We’ve been busy filling our calender with events for the remainder of the year. Here’s the busy schedule we’ve set for ourselves thus far…
On the 28th October, the Trust will be present with a stall at the ‘Tyseley Steam Open Day‘. We encourage all our supporters to make their way to Tyseley for a wonderful day of steam. Tyseley will be throwing open the doors of its magnificent workshops and depot so the open day is rare opportunity for the public to glimpse behind the scenes including a chance to see the progress on the restoration of 7029 Clun Castle. While there, drop by and have a chat with us and show your support with a donation or by becoming a member.
On the 9th November, Trustee Paul Hibberd along with Brian Hall of the B17 Trust will be presenting a talk on the aims and challenges of building a new build steam locomotive to the technology group of the U3A (University of the Third Age) – ‘a collection of self-help, self-managed lifelong learning co-operatives for older people no longer in full time work, providing opportunities for their members to share learning experiences in a wide range of interest groups and to pursue learning not for qualifications, but for fun’.
Paul will of course be discussing our new build project. There is a wealth of technical and practical knowledge out there, as well as unbridled enthusiasm amongst Britain’s seniors – knowledge and experience that is scandalously under-utilised in today’s society. We will of course be encouraging those interested to join us on this project.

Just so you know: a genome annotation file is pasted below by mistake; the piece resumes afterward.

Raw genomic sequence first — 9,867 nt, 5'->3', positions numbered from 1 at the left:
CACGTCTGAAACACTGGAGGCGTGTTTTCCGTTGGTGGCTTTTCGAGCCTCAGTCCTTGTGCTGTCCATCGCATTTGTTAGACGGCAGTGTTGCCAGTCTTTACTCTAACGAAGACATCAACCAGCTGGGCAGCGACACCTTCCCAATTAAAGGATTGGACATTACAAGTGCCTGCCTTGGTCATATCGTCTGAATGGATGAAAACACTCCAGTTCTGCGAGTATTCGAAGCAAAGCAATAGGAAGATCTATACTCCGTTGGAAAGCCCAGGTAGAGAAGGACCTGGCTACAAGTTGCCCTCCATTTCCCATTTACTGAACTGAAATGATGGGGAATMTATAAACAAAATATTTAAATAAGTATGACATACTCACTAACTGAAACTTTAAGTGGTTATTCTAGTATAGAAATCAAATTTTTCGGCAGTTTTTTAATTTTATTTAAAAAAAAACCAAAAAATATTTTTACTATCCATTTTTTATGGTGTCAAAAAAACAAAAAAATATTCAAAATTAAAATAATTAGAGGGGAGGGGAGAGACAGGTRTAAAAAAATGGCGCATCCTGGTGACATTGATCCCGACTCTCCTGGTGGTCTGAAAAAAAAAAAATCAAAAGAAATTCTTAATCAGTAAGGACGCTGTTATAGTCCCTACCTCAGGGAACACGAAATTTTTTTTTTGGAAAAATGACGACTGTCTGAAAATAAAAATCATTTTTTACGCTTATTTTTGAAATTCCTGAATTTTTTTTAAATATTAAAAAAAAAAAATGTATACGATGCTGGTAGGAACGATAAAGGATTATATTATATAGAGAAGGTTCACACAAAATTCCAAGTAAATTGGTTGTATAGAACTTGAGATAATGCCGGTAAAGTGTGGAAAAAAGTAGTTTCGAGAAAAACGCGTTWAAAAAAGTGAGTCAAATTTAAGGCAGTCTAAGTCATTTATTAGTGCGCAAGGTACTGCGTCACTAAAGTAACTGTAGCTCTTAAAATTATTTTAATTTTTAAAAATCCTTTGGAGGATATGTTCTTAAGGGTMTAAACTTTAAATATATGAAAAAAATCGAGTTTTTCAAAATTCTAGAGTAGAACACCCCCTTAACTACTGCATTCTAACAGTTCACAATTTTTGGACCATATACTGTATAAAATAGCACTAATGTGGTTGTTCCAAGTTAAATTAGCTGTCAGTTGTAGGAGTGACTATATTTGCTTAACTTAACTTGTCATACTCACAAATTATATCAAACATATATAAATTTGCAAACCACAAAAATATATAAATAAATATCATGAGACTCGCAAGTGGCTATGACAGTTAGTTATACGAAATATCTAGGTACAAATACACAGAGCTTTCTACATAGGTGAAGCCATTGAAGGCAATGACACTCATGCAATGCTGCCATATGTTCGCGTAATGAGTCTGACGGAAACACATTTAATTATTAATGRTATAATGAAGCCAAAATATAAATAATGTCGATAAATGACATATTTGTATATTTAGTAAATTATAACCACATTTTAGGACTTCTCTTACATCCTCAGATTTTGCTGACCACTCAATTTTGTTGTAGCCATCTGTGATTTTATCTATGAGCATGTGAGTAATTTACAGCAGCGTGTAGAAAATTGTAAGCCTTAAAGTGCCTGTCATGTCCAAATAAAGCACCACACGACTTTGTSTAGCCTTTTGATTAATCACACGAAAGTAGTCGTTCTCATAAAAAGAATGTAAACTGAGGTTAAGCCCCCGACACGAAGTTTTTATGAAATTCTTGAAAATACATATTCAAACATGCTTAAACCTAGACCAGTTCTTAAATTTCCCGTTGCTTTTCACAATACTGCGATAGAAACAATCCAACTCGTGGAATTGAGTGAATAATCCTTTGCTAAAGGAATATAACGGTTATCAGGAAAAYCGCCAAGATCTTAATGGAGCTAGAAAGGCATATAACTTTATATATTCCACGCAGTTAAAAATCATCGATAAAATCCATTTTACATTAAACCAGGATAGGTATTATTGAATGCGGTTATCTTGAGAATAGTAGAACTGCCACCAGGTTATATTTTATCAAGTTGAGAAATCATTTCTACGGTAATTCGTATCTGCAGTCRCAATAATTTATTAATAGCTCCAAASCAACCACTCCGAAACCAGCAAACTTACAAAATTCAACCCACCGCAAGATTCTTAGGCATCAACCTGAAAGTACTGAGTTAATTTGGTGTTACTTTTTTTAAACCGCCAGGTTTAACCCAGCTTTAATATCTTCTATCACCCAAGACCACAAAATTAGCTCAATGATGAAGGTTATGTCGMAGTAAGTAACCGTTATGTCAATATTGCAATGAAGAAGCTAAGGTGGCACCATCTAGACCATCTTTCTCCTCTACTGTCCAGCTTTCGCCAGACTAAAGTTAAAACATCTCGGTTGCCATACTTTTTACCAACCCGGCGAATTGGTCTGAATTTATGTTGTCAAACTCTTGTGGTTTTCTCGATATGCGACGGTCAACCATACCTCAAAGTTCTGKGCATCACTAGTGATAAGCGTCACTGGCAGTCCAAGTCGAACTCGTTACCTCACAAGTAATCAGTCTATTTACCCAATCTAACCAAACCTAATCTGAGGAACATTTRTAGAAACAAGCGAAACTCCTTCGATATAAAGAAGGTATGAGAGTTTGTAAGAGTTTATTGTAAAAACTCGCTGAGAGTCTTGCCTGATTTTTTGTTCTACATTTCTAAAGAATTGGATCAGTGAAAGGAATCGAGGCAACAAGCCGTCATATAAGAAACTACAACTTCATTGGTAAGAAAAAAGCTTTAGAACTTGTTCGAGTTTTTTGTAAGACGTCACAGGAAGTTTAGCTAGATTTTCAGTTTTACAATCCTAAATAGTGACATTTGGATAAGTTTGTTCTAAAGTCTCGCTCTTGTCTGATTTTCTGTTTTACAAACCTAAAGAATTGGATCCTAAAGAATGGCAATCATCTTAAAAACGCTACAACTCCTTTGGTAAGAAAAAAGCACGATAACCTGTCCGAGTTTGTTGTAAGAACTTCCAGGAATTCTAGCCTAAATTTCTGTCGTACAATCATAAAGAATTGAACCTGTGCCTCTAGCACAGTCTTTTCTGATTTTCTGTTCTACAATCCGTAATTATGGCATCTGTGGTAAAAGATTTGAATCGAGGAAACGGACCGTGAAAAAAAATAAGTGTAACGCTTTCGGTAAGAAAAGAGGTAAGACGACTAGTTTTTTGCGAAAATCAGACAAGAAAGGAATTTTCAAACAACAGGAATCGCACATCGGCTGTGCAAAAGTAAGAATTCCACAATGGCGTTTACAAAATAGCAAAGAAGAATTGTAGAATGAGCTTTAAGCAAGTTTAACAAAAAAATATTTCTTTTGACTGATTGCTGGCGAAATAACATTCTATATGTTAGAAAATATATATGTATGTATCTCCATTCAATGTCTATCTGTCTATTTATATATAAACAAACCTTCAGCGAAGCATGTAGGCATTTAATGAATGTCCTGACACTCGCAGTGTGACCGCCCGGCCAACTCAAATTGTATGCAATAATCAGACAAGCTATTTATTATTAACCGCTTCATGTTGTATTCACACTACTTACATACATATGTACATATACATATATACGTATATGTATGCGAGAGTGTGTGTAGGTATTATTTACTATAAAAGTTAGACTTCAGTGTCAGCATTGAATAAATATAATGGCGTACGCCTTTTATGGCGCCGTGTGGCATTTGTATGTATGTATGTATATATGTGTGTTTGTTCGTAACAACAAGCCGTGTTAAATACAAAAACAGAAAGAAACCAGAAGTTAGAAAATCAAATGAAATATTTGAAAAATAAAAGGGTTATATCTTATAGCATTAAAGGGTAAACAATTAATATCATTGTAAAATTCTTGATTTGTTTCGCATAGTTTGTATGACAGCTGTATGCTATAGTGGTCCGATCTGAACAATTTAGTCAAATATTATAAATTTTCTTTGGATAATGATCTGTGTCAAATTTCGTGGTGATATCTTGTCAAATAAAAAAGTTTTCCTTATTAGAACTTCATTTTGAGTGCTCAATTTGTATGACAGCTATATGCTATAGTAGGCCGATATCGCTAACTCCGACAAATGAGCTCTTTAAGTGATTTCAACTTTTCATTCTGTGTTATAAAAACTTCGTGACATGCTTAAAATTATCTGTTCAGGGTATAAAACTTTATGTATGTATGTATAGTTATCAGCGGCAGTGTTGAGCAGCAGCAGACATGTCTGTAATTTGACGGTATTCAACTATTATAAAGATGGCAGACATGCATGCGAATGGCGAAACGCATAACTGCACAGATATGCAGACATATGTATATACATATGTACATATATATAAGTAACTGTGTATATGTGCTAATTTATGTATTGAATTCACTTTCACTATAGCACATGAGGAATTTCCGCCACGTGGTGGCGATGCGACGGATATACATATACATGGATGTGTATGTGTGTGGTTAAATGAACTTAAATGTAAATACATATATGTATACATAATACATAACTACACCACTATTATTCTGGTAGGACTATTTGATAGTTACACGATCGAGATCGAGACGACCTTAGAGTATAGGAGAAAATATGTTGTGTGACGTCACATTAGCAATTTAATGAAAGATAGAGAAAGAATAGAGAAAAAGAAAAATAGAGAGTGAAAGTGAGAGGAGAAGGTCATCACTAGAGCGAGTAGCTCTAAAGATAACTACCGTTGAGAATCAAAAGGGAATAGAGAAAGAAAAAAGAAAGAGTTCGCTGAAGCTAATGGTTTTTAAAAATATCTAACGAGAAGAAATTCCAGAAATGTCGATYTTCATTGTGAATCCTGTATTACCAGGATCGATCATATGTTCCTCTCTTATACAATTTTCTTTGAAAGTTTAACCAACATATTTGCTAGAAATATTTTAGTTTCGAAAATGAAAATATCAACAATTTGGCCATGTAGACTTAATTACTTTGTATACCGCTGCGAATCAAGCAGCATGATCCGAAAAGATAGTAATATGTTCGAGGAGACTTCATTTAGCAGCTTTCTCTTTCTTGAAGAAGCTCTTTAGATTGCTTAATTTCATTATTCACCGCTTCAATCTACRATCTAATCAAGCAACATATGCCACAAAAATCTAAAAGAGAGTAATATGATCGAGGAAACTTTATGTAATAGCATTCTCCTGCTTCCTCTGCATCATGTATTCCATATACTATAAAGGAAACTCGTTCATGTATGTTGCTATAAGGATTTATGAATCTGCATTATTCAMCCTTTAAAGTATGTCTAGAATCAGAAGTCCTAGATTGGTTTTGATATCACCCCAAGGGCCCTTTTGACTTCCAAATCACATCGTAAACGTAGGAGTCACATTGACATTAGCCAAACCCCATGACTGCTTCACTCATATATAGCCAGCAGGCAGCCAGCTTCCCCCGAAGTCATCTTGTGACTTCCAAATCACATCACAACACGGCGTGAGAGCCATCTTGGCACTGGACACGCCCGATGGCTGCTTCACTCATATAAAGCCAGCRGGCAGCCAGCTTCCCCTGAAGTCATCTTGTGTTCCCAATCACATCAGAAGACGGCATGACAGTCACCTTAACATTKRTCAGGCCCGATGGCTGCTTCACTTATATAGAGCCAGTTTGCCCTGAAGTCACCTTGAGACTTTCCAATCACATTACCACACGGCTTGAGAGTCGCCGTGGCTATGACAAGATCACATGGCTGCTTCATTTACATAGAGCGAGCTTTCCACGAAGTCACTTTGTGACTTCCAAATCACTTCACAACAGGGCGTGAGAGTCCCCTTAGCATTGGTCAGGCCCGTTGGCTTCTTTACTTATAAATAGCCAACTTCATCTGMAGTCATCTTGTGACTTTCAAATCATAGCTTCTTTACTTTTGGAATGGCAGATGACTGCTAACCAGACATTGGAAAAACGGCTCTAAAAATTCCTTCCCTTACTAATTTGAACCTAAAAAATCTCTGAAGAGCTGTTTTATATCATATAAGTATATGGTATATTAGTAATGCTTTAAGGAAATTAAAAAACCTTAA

Finally, on the 17th November the Trust will present the project at a luncheon held by the LNWR Society in Crewe. A number of the LNWR Society’s members are either actively involved or supportive of the Trust’s endeavours. We will be presenting progress and outlining plans for the future.
The luncheon is open to LNWR Society members only, however membership provides access to a wealth of knowledge and the rare archival material on the endlessly fascinating LNWR – material that has been painstakingly preserved and collated over the years by the Society’s members to become the largest single repository of information and relics pertaining to the London & North Western Railway and its constituents. This tremendous depth of knowledge also extends to the membership, which is some 700 strong.
An update on the build itself. As it can be inferred from the previous blog post (below), the part we’ve selected for fabrication is the smokebox door. This will be the first new component of a new-build LNWR George. Building a new-build locomotive of an extinct class is like archeology. It’s proving both fascinating and enlightening to dig down through the layers and glean a better understanding of the history of a locomotive class, with all the incremental changes during the course of its working life.
The detailed plans we’ve obtained from the NRM were produced by the LMS’s Drawing Office in 1930 (signed off by Hewitt Beames – the last CME of the LNWR and successor to Charles Bowen Cooke, the designer of the LNWR George the Fifth class) and entail a few small changes to the original design, notably a door-mounted MR/LMS style lamp-iron, which differs markedly from the square-slot LNWR-style lamp-iron (these were mounted above the door with the handrail integrated in LNWR days). Checking this detailed drawing against the original LNWR drawings in our collection and against photos of Georges in service under the LNWR confirms that the door in the detailed LMS drawing is the original profile and design sans the addition of the lamp-iron and the placement of the dog-bolts (which we won’t be fabricating at this stage).
We’re currently double and triple-checking everything before proceeding as we want our George to be ‘as-built’ but things are looking good to go for the door and we hope to have more news in the coming weeks.